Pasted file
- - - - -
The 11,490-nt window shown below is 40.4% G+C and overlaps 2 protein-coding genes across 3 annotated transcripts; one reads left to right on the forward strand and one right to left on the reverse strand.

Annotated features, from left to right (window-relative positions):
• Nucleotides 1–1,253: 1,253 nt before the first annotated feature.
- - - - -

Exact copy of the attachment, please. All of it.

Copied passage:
The 11,490-nt window shown below is 40.4% G+C and overlaps 2 protein-coding genes across 3 annotated transcripts; one reads left to right on the forward strand and one right to left on the reverse strand.

Annotated features, from left to right (window-relative positions):
• Nucleotides 1–1,253: 1,253 nt before the first annotated feature.